WiseTech is up from $13.17 when I nominated it three weeks ago to $15.90. Altium is just below the $31 mark when I wrote about it in early March (currently $28.68).
Xero is down from $74 to $69.50, and JB Hi-Fi – a company that could do exceptionally well when this crisis eventually abates and consumers and small businesses buy gadgets – is down from $31.88 when I wrote about it to $31.
Last week, I added high-quality defensive yield stocks to the ideas list: Telstra Corporation, Australian Securities Exchange, APA Group, Woolworths Group and ANZ Banking Group. Each is in line with broader market strength, but these are long-term ideas.
This week, I add three more ideas to the list: Fortescue Metals Group, BHP Group and Woodside Petroleum. Investors need care with smaller mining companies – particularly those that have to raise equity capital this year to survive. Stick with the market’s highest-quality miners.
The big miners came into this crisis in a strong position. The GFC shocked mining companies into strengthening their balance sheets and the commodity-price rally over 2016-19 boosted their cash flow. Federal and State Governments will surely do everything they can to support mining production now that they need mining royalties more than ever.
Spot iron prices have been relatively resilient during this crisis, surprising market watchers who expected bulk commodity prices to tumble. With China slowly getting back on its feet, Australia’s big miners are better positioned than most ASX-listed companies.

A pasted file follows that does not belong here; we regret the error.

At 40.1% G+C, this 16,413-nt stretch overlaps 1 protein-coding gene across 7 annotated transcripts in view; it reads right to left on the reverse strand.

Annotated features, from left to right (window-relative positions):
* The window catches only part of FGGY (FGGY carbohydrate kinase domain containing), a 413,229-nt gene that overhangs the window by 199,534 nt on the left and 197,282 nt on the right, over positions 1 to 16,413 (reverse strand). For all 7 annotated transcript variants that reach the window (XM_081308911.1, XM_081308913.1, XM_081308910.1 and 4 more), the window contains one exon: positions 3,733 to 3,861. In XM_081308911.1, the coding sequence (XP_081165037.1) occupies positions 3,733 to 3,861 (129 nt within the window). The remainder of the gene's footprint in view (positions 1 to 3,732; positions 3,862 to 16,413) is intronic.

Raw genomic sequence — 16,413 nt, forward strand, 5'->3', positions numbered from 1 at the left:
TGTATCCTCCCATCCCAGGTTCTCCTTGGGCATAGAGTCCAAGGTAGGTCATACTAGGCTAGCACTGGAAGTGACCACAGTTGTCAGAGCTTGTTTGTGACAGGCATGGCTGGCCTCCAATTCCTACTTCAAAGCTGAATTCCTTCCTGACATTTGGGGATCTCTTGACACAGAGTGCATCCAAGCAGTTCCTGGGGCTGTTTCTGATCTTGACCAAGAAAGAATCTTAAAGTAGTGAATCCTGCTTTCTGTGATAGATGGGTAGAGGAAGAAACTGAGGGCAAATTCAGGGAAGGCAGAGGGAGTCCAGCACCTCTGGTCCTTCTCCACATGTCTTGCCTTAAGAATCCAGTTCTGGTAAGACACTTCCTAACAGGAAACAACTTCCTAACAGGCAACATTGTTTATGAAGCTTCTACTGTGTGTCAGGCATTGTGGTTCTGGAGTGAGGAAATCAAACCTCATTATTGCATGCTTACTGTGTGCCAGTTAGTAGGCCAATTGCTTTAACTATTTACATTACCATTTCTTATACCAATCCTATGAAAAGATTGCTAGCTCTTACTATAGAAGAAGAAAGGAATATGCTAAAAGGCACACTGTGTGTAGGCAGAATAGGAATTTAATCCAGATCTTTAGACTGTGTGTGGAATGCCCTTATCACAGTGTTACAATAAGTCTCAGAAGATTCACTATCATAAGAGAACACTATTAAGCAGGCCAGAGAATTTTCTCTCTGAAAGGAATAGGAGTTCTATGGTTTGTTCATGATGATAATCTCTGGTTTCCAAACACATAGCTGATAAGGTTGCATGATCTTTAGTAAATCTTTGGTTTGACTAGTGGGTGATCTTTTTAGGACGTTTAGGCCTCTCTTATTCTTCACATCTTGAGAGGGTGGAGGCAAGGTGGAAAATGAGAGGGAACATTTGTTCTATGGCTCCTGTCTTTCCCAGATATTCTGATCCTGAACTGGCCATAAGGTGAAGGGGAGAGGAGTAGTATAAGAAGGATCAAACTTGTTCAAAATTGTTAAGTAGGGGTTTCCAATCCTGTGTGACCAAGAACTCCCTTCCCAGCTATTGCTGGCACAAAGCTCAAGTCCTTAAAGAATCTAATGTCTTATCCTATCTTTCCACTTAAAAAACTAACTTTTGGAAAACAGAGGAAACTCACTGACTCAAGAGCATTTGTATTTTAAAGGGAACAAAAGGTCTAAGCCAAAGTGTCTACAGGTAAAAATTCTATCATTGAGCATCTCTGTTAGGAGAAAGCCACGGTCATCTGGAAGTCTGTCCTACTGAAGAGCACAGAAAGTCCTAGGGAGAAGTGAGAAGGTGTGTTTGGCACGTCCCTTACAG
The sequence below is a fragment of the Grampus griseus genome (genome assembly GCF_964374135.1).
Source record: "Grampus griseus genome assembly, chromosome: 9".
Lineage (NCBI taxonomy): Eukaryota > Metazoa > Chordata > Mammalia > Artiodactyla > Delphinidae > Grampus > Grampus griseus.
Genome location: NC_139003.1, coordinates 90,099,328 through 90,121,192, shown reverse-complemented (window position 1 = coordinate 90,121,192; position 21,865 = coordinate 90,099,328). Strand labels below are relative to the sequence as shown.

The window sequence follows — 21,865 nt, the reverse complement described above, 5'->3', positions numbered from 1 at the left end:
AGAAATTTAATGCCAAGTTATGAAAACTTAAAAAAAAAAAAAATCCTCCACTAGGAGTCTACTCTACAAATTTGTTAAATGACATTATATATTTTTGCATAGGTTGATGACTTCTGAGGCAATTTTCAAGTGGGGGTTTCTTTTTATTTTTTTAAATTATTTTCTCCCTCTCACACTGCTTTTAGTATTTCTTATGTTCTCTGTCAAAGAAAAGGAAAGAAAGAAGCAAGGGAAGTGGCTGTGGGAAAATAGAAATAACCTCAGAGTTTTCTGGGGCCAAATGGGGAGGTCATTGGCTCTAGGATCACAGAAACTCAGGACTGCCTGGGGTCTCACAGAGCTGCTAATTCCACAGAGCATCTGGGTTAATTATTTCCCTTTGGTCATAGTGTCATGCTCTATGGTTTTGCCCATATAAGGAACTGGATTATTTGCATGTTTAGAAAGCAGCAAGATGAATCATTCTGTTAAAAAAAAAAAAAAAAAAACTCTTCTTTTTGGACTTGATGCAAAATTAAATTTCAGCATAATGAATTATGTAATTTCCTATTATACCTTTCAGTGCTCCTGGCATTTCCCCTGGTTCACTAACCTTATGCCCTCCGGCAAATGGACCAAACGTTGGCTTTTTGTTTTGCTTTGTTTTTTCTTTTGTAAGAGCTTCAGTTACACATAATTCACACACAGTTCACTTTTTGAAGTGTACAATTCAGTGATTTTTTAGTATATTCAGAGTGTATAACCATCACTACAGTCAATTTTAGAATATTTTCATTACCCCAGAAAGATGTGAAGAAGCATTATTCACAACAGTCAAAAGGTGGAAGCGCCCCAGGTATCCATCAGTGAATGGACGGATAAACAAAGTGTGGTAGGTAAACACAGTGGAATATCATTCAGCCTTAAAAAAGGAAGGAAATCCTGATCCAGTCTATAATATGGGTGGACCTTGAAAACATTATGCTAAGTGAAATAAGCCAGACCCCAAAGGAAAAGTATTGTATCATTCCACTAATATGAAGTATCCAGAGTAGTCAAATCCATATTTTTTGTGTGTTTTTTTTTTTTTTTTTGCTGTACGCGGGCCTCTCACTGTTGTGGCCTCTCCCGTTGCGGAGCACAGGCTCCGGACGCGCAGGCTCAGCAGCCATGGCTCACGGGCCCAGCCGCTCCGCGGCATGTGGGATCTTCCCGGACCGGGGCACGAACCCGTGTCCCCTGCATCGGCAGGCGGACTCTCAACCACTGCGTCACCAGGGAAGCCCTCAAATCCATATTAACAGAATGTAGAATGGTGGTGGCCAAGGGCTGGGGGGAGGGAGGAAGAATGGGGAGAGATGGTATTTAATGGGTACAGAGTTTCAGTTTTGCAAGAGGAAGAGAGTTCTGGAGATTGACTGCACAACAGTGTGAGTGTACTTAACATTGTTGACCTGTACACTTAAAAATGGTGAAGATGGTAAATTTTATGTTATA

However, COVID-19 could weaken demand for steel through lower manufacturing activity or a potential closure of offshore smelters due to quarantine. Business forecaster IBISWorld says both factors could significantly reduce the demand for iron ore and black coal, presenting a major threat to Australian miners.
A sharp fall in the share-prices of Australian big miners is already pricing a significant global slowdown in and further falls in commodity prices, including iron ore, in my view.
Consider Fortescue, a stock I badly underestimated last year. It has fallen from a 52-week high of $12.87 to $10.10 during this crisis. Fortescue this week confirmed its production guidance and emphasised its balance-sheet strength. The company sensibly suspended local and international exploration, but that’s less of a problem than cutting production.
Chart 1: Fortescue (FMG)
BHP has fallen from a 52-week high of $42.33 to $30. The world’s largest listed mining conglomerate has exposure to weak oil and copper markets, but has an exceptional balance sheet and about half of its total sales are tied to China’s economic growth. China is starting to recover earlier from COVID-19 than other nations – if you believe its data and that a second wave of infections there will not occur.
BHP’s tier-one mines and lower cost base boost its capacity to withstand larger commodity price falls, relative to most mining companies. The balance sheet provides ample firepower for BHP to buy assets from weakened competitors after COVID-19 at lower prices.
Chart 2: BHP (BHP)
Woodside Group has had the additional problem of fallout from the Saudi Arabia/Russia oil price war – the last thing the world needed during COVID-19.
In December, I nominated Woodside in this report as one my preferred stocks for 2020 – a view that remains unchanged. After falling from a 52-week high of $37,55 to $17.97, the market is factoring in a huge amount of bad news into Woodside.
Woodside announced it is cutting expenditure and maintained production guidance. That will push back some big projects in the pipeline, but the market suspected delays were likely well before the oil-price war and COVID-19. Also, it’s hard to see oil prices go much lower from here.
At $17.97, Woodside’s forecast grossed-up dividend yield is about 7%, on Morningstar numbers. The company’s gearing is conservative at less than 15%. Woodside is well-positioned financially to weather current threats and suits investors with a 3-5 year view.
Chart 3: Woodside (WPL)